There can be no doubt that self-esteem (perhaps self-worth is a better term) is an important part of people’s lives. It is also true that we all like to be encouraged and affirmed in what we do and who we are – it makes us feel good about ourselves.
Historically, British schools have been pretty poor at developing pupil’s self-esteem; in fact I would argue that they have often done serious damage to pupils in this regard. Some years ago I came across a young man in his 20s who when he was 16 and about to go into his GCSE maths exam had been told by his maths teacher, that it would be a waste of his time and that of the exam marker if he actually bothered to sit the exam. Five or six years later when I met this young man he still regarded himself as ‘stupid’ – not merely in maths but generally.
In 2009, Dr Carol Craig delivered a paper at the Association of School and College Leaders conference in Birmingham where she suggesting that our schools are in danger of producing narcissistic children who are likely to develop an “all about me mentality”. Dr Craig runs the Centre for Confidence and Well-being so should know a thing or two about this subject.
The ‘praise culture’ was something that also arose in a conversation I had with a former colleague. We had worked together for a number of years in special educational needs within a mainstream school. She told me of a new member of staff who was inclined, in her opinion, to praise children for ‘almost anything’ – if a child sat quietly for five minute, he was praised before the rest of the class; if he wrote two or three lines in English, he was similarly praised. In the opinion of my former colleague this devalued praise – the child was simply being praised for what he should have been doing in the first place!
Teachers are, however, in a very powerful position within their classrooms. Ultimately, it is teachers who decide what is correct and what is wrong, even, in a very real sense, what is truth within their classrooms. I have often chided teaching friends of mine by saying that as teachers we are the only individuals who ask people questions to which we already know the answer! That position of power is so easily abused when a child is scorned or even mocked for not knowing the answer that the teacher is looking for.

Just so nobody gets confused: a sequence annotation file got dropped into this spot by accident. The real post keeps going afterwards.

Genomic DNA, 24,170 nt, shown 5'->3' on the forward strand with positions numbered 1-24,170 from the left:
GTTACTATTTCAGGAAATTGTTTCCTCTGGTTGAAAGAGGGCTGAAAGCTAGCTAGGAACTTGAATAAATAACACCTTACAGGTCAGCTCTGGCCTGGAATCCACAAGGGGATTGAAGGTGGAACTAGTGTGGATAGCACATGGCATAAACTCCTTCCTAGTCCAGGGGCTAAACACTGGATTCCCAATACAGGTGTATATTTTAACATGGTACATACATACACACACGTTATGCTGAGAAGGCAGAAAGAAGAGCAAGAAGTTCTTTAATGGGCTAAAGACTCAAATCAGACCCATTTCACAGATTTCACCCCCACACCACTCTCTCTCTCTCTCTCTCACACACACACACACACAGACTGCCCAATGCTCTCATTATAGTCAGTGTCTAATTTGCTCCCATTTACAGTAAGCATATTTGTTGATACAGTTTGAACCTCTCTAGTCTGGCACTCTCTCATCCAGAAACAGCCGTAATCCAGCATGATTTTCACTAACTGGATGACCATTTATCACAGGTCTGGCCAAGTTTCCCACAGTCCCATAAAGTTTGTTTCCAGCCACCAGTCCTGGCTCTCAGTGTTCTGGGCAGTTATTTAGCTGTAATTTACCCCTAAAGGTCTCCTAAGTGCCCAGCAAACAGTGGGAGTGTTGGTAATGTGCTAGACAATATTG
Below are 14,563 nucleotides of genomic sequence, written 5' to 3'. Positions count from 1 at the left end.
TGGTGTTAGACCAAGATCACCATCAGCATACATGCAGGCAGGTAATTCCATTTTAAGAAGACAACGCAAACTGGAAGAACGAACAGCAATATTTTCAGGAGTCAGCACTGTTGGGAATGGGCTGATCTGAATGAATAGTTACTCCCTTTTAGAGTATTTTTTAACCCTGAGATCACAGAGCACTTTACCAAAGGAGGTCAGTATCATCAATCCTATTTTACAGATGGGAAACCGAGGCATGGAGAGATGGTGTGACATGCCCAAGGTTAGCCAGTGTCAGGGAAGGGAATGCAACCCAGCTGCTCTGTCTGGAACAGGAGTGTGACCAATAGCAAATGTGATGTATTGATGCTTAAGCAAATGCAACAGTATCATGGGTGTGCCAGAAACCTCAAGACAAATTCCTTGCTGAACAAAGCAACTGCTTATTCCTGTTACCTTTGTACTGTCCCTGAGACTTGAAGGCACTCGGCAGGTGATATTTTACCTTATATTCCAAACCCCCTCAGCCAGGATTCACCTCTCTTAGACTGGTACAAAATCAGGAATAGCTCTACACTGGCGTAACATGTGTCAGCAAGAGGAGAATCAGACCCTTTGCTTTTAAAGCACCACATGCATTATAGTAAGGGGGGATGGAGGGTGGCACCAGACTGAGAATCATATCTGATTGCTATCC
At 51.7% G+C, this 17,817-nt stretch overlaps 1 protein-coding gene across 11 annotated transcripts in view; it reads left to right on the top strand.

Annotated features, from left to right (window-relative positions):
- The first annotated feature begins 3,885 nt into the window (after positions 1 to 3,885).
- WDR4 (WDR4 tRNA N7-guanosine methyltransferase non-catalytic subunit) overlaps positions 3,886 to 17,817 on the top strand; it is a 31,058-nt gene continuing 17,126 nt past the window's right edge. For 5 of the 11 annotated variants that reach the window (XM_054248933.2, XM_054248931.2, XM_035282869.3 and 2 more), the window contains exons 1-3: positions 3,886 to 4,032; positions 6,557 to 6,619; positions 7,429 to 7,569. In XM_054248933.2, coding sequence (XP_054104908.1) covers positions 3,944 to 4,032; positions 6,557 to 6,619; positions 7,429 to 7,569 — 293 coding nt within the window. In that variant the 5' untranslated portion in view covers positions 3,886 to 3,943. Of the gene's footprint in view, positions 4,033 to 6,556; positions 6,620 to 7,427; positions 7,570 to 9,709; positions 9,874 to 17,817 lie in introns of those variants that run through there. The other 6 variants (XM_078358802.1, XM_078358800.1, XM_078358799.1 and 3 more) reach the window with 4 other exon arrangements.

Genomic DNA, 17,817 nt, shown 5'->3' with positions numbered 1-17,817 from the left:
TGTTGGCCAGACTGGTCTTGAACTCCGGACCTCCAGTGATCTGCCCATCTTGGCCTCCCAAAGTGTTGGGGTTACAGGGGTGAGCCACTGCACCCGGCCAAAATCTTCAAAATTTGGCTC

Whilst Dr Craig and my former colleague may well be making a valid point, in my experience, far from creating a generation of narcissistic egoists, my feeling is that teachers do not give children sufficient real praise. Indeed, I would argue that the system itself is actually stacked against teachers providing such praise with its enthusiasm for one size fits all testing and measuring.
Those of us who are home educating need to guard against the same failing – our children need to be encouraged not only when they do well, but also when they have tried their best – and as parents we are best placed to tell the difference. We also need to aspire to create an environment where success and development naturally occur, albeit at a different pace and in different ways for each of our children.
By the way, if you are interested in what happened to the young man with the appalling maths teacher, he eventually went to university and secured a very respectable 2:1 degree, but only after good people convinced him that his school experience was inaccurate and that he was actually quite able!